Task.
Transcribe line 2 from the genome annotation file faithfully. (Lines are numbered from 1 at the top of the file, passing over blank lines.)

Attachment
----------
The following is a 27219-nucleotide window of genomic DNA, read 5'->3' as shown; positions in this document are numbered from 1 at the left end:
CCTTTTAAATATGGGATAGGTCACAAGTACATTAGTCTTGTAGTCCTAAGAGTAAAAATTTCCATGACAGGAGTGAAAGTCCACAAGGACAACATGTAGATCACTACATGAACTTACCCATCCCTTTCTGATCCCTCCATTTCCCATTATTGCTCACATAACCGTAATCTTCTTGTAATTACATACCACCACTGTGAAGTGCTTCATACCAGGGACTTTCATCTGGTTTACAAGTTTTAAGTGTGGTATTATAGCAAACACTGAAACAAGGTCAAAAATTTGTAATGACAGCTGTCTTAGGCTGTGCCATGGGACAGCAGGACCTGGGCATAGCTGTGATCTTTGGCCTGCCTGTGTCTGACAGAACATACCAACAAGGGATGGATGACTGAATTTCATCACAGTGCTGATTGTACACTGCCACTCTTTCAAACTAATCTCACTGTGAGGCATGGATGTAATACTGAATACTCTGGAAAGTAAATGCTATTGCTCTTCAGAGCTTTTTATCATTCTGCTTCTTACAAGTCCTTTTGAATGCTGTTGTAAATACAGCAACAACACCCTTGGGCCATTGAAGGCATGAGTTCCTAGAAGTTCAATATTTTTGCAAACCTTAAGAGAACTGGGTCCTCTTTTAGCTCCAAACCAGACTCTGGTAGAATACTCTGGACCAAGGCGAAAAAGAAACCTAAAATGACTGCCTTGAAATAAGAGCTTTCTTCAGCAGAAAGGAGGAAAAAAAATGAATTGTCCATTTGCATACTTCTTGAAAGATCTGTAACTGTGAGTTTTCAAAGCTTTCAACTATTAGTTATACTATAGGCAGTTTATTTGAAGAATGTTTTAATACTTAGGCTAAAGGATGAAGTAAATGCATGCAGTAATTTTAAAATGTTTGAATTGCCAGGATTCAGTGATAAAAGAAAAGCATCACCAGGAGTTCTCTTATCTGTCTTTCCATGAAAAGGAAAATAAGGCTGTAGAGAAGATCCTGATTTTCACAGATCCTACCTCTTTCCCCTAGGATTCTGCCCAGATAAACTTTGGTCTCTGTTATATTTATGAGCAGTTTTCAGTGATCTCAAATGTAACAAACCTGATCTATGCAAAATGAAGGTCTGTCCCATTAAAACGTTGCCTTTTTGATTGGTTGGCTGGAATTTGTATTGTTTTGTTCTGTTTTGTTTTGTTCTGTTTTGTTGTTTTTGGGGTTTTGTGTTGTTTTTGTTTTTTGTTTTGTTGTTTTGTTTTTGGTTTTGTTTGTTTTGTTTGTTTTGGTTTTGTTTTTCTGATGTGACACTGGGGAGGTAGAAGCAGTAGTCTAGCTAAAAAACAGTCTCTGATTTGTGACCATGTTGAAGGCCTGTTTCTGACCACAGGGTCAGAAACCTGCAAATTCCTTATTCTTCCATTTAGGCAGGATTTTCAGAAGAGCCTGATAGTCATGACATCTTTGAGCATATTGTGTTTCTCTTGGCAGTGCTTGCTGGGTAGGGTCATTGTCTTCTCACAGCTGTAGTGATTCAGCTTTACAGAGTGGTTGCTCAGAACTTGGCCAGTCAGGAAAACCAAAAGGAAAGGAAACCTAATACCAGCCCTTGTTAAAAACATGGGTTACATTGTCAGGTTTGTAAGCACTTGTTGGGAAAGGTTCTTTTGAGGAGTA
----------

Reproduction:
CCTTTTAAATATGGGATAGGTCACAAGTACATTAGTCTTGTAGTCCTAAGAGTAAAAATTTCCATGACAGGAGTGAAAGTCCACAAGGACAACATGTAGATCACTACATGAACTTACCCATCCCTTTCTGATCCCTCCATTTCCCATTATTGCTCACATAACCGTAATCTTCTTGTAATTACATACCACCACTGTGAAGTGCTTCATACCAGGGACTTTCATCTGGTTTACAAGTTTTAAGTGTGGTATTATAGCAAACACTGAAACAAGGTCAAAAATTTGTAATGACAGCTGTCTTAGGCTGTGCCATGGGACAGCAGGACCTGGGCATAGCTGTGATCTTTGGCCTGCCTGTGTCTGACAGAACATACCAACAAGGGATGGATGACTGAATTTCATCACAGTGCTGATTGTACACTGCCACTCTTTCAAACTAATCTCACTGTGAGGCATGGATGTAATACTGAATACTCTGGAAAGTAAATGCTATTGCTCTTCAGAGCTTTTTATCATTCTGCTTCTTACAAGTCCTTTTGAATGCTGTTGTAAATACAGCAACAACACCCTTGGGCCATTGAAGGCATGAGTTCCTAGAAGTTCAATATTTTTGCAAACCTTAAGAGAACTGGGTCCTCTTTTAGCTCCAAACCAGACTCTGGTAGAATACTCTGGACCAAGGCGAAAAAGAAACCTAAAATGACTGCCTTGAAATAAGAGCTTTCTTCAGCAGAAAGGAGGAAAAAAAATGAATTGTCCATTTGCATACTTCTTGAAAGATCTGTAACTGTGAGTTTTCAAAGCTTTCAACTATTAGTTATACTATAGGCAGTTTATTTGAAGAATGTTTTAATACTTAGGCTAAAGGATGAAGTAAATGCATGCAGTAATTTTAAAATGTTTGAATTGCCAGGATTCAGTGATAAAAGAAAAGCATCACCAGGAGTTCTCTTATCTGTCTTTCCATGAAAAGGAAAATAAGGCTGTAGAGAAGATCCTGATTTTCACAGATCCTACCTCTTTCCCCTAGGATTCTGCCCAGATAAACTTTGGTCTCTGTTATATTTATGAGCAGTTTTCAGTGATCTCAAATGTAACAAACCTGATCTATGCAAAATGAAGGTCTGTCCCATTAAAACGTTGCCTTTTTGATTGGTTGGCTGGAATTTGTATTGTTTTGTTCTGTTTTGTTTTGTTCTGTTTTGTTGTTTTTGGGGTTTTGTGTTGTTTTTGTTTTTTGTTTTGTTGTTTTGTTTTTGGTTTTGTTTGTTTTGTTTGTTTTGGTTTTGTTTTTCTGATGTGACACTGGGGAGGTAGAAGCAGTAGTCTAGCTAAAAAACAGTCTCTGATTTGTGACCATGTTGAAGGCCTGTTTCTGACCACAGGGTCAGAAACCTGCAAATTCCTTATTCTTCCATTTAGGCAGGATTTTCAGAAGAGCCTGATAGTCATGACATCTTTGAGCATATTGTGTTTCTCTTGGCAGTGCTTGCTGGGTAGGGTCATTGTCTTCTCACAGCTGTAGTGATTCAGCTTTACAGAGTGGTTGCTCAGAACTTGGCCAGTCAGGAAAACCAAAAGGAAAGGAAACCTAATACCAGCCCTTGTTAAAAACATGGGTTACATTGTCAGGTTTGTAAGCACTTGTTGGGAAAGGTTCTTTTGAGGAGTA